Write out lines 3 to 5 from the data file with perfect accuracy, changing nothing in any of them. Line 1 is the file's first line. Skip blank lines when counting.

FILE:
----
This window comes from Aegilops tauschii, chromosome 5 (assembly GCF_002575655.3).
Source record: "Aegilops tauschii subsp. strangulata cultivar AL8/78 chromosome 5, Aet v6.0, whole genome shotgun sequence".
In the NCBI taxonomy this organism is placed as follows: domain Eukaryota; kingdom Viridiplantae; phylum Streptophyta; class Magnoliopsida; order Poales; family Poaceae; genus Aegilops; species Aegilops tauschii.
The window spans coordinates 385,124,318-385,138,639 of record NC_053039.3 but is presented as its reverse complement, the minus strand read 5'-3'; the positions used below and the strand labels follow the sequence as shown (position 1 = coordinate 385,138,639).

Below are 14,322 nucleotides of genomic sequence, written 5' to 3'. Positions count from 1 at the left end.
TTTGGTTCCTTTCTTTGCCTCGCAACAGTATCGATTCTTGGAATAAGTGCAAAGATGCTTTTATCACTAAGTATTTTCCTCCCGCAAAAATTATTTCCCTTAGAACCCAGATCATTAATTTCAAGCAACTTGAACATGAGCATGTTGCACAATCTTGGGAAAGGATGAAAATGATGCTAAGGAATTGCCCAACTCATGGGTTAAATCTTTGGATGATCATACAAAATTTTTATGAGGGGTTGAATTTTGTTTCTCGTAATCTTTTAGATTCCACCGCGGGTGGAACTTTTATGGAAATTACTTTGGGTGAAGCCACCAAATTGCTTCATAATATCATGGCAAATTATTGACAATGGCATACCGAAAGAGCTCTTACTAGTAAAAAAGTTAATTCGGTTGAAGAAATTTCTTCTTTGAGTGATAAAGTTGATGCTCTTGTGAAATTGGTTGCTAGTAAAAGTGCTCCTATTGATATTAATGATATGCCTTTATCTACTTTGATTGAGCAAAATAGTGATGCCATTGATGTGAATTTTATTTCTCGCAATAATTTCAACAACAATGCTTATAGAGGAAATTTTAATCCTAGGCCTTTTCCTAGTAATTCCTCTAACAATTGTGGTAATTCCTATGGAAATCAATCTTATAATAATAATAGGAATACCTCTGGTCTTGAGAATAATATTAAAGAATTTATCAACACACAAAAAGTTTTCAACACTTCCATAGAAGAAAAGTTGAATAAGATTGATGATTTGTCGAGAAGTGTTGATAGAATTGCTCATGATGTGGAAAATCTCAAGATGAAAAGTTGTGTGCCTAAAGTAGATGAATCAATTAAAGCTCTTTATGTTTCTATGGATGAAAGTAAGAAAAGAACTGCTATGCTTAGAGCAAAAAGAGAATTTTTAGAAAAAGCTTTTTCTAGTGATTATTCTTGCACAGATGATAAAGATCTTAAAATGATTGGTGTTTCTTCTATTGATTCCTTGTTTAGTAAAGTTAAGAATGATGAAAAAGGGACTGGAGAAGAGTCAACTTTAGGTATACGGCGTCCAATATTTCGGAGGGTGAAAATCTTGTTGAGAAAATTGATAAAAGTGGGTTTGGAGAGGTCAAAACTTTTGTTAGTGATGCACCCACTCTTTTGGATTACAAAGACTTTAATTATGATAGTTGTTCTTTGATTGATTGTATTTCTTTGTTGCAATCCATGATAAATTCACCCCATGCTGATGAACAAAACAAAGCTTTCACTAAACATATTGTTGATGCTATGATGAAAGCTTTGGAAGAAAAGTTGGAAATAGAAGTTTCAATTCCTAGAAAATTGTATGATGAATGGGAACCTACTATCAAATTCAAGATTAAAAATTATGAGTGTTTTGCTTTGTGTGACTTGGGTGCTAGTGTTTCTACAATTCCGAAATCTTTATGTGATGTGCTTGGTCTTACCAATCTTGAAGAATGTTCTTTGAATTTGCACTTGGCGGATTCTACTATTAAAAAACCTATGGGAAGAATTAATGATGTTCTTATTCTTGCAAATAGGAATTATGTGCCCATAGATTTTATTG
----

In the NCBI taxonomy this organism is placed as follows: domain Eukaryota; kingdom Viridiplantae; phylum Streptophyta; class Magnoliopsida; order Poales; family Poaceae; genus Aegilops; species Aegilops tauschii.
The window spans coordinates 385,124,318-385,138,639 of record NC_053039.3 but is presented as its reverse complement, the minus strand read 5'-3'; the positions used below and the strand labels follow the sequence as shown (position 1 = coordinate 385,138,639).

Below are 14,322 nucleotides of genomic sequence, written 5' to 3'. Positions count from 1 at the left end.